Conan and the jewels of gwahlur

by Russell, P. Craig.

Format: Print Book 2005
Availability: Available at 1 Library 1 of 1 copy
Available (1)
Location Collection Call #
Penn Hills Library Non-Fiction YA 741.59 RUS
Location  Penn Hills Library
Collection  Non-Fiction
Call Number  YA 741.59 RUS
A young woman, having made a string of bad choices, finds herself the pawn of mercenaries - one of which is Conan of Cimmeria. As the former dancing girl poses as the dead oracle of a primitive cult, Conan puts his experience as a thief and a soldier together in pursuit of some of the most prized jewels in the world - the Teeth of Gwahlur!
Published Reviews
Booklist Review: "In recent years, veteran comic-book artist Russell has concentrated on comics adaptations of classics in other media that range from Wagner and Mozart operas to Oscar Wilde's fairy tales. Here he adapts one of the 1930s stories of Conan the Barbarian by Robert E. Howard that introduced the durable character. Seeking the fabled treasure of Gwahlur, Conan treks to abandoned Alk-meenon, where the city's last princess, the oracle Yelaya, watches over the jewels, though long dead (but magically undecayed). The barbarian's eye for ladies quickly descries that Yelaya is actually a dancing girl compelled by his old enemy, Thutmekri, to ensure that the jewels wind up with her master. Set relatively late in the character's fictional career, Gwahlur is, for a Conan yarn, light on swashbuckling and sorcery and heavy on palace intrigue and double-crossing. Russell's more stately depiction of Conan and his art nouveau-influenced style recall the early-1970s Conan drawn by Barry Windsor-Smith. Since many consider Windsor-Smith's the definitive rendition of the character, such resemblance is a definite virtue. --Gordon Flagg Copyright 2006 Booklist"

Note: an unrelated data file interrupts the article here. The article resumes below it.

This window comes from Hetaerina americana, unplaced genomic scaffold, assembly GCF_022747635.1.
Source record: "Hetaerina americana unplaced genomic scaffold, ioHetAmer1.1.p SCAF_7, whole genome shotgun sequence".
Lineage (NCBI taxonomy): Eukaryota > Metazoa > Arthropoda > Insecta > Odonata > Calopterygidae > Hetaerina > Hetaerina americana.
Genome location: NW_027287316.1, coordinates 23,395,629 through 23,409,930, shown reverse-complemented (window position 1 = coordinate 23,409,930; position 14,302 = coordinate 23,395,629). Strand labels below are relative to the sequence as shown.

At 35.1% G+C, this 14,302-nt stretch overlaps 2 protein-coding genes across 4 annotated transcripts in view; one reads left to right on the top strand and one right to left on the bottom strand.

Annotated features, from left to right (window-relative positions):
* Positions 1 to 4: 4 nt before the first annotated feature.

From Booklist, Copyright (c) American Library Association. Used with permission.
Publisher's Weekly Review: "The latest in the many tales of Conan kicks off with his mercenary side, as he sets out to steal the Jewels of Gwahlur. The story starts slowly-too slowly, in fact. The only thing to hold a non-diehard Conan fan's attention in the first 25 pages is the art-Russell is an acknowledged master and his work here approaches the best in fantasy comics art. Conan sneaks into the palace of Alkmeenon, only to find the slave-girl Muriela impersonating the oracle of the dead queen Yelena. Together they try to trick the priests out of the jewels, but only after Muriela is kidnapped does the story get interesting. Russell's strong point is that he's content to leave certain things-the demon servants of the priests, the jewels themselves, the magic preservation of a corpse-as mysteries. In some ways, Conan resembles old, old travel writing, albeit travel writing to a fantastic world: it chronicles rather than explains. The plot gets fun at the end, hinging on character, not action. Despite their loincloths and metal bras, the characters are fully -formed, and Russell's art is always worth savoring. (Jan.) (c) Copyright PWxyz, LLC. All rights reserved"
(c) Copyright PWxyz, LLC. All rights reserved
Additional Information
Subjects Conan -- (Fictitious character) -- Fiction.
Fantasy fiction, American.
Publisher Milwaukie, OR :Dark Horse Comics, Inc.,2005
Language English
Notes Based on the story 'The Jewels of Gwahlur'.
Description 1 volume : color illustrations ; 27 cm
ISBN 1593074913
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